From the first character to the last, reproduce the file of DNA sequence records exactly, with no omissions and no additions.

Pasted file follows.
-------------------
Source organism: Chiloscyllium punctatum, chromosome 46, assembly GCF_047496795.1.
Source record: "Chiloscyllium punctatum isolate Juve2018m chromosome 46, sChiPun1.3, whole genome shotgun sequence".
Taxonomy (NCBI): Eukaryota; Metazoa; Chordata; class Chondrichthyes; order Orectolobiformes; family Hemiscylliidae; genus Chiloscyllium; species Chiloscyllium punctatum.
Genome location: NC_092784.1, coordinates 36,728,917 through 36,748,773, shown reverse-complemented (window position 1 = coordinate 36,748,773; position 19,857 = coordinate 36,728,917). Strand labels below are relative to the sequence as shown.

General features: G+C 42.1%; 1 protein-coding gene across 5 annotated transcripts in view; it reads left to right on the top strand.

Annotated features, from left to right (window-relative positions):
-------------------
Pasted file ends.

Source organism: Chiloscyllium punctatum, chromosome 46, assembly GCF_047496795.1.
Source record: "Chiloscyllium punctatum isolate Juve2018m chromosome 46, sChiPun1.3, whole genome shotgun sequence".
Taxonomy (NCBI): Eukaryota; Metazoa; Chordata; class Chondrichthyes; order Orectolobiformes; family Hemiscylliidae; genus Chiloscyllium; species Chiloscyllium punctatum.
Genome location: NC_092784.1, coordinates 36,728,917 through 36,748,773, shown reverse-complemented (window position 1 = coordinate 36,748,773; position 19,857 = coordinate 36,728,917). Strand labels below are relative to the sequence as shown.

General features: G+C 42.1%; 1 protein-coding gene across 5 annotated transcripts in view; it reads left to right on the top strand.

Annotated features, from left to right (window-relative positions):